What WAS Tanka Sunday? I wish all of you could have been there with us for this afternoon and evening, the amazing and rich culmination of our week on the Queen Mary. The “Victoria Room” where the programs were help was full. About 35 international poets filled the room with poetry. It began at 1 PM with a welcome by Maragraet Chula TSA president, and Michael Dylan Welch, TSA founder. A tanka read-around was a part of this welcome, each poet introducing themselves and reading one tanka.
This was followed by a tanka writing workshop led by David Rice, Ribbons editor. The room was astir with tanka…In this session Mariko Kitakubo and I began a long wished for and anticipated tanka sequence, (which recalls my first enchantment with tanka, on listening to her perform in Japanese. Thanks to David’s encouragement to the group… just write tanka, and maybe try a collaboration.,, many new things were happening. He led a special session for a few newer tanka poets, with more direction.
After a short break, at 2:30 A fascinating Panel Discussion was presented, one of the best I have ever heard. The topic was International Views of Tanka. Each of the panelists spoke to the current views of tanka in their country as they saw them. Micahel Dylan Welch led the group, Stev en D. Carter, Japan, Amelia Fielden, Australia and Japan, Marilyn Hazleton, United States, and Kozoue Uzawa, Canada. How wonderful it was to meet these wonderful poets and editors in person!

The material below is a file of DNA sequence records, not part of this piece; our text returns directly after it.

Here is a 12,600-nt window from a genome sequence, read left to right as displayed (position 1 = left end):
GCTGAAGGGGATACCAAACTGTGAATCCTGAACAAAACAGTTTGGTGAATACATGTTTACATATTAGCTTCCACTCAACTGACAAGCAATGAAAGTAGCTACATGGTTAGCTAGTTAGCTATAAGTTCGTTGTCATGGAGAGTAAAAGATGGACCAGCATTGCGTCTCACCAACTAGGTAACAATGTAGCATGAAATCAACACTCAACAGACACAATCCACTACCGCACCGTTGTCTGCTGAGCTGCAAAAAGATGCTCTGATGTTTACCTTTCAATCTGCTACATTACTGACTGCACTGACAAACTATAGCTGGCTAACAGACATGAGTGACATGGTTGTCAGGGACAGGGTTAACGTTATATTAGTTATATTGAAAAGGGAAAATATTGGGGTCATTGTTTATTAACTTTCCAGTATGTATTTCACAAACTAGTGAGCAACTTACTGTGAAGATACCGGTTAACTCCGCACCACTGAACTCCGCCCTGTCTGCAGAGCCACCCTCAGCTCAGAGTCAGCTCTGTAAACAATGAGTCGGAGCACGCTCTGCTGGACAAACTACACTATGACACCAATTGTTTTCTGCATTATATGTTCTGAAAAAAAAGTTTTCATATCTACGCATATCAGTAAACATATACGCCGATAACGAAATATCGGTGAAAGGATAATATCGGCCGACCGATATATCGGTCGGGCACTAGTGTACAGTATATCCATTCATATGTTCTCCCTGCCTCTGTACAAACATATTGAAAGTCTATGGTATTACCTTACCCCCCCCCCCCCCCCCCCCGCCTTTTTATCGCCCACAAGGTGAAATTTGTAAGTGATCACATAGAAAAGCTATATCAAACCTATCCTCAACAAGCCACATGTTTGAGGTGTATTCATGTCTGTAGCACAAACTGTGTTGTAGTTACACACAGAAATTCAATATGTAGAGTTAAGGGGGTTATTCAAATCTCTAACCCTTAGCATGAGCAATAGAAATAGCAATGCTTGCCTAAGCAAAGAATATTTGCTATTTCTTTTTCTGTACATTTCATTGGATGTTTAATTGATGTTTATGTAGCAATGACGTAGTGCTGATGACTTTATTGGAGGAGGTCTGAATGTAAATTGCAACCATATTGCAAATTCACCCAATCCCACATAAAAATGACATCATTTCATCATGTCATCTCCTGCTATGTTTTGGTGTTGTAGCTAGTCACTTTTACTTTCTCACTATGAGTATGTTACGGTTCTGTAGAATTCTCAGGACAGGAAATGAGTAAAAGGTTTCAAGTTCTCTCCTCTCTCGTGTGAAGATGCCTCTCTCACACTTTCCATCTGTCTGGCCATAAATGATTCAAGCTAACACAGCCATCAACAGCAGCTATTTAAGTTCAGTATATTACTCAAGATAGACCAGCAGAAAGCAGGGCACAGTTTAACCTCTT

My favorite comment was by Marilyn Hazleton who said she saw a strong theme of “transformation” in American tanka. There were distinct differences in approach in all the participants.
The keynote speaker for Tanka Sunday was Stephen D. Carter chair of the East Asian Languages and Cultures at Stanford University, who presented the unusual figure of Kinoshita Choshoshi, (1569-1649): Tanka Iconoclast.
After a short dinner break Kathabela Wilson presented a performance by Tanka Poets on Site, an online group that works together to learn, appreciate and write tanka inspired by prompts given. They have over the last year written and archived about 8,000 tanka! They presented a ten minute selection of tanka written on four (of about 380 prompts over the last year+. The poets who had written on the prompts and were present read their own work as well as the tanka of the other poets not present. The delightful and heart-warming reading poets who had gathered to join Kathabela for the reading were Susan Diridoni, Sondra J. Byrnes, Nancy Ellis Taylor, Genie Nakano, kris moon, (Kris Kondo). It was a moving overview of of responses to prompts by Kathabela “no ordinary flower” “what cannot be contained” ” what fruit do you identify with, talk to”. Each poet listening was given the tanka book made by Kathabela and Rick Wilson to celebrate this performance. A full performance, reading every tanka in the book, and including “children playing in the road” (prompt by Gary Blankenship) will be performed at our home salon in Friday evening, August 30, 7PM.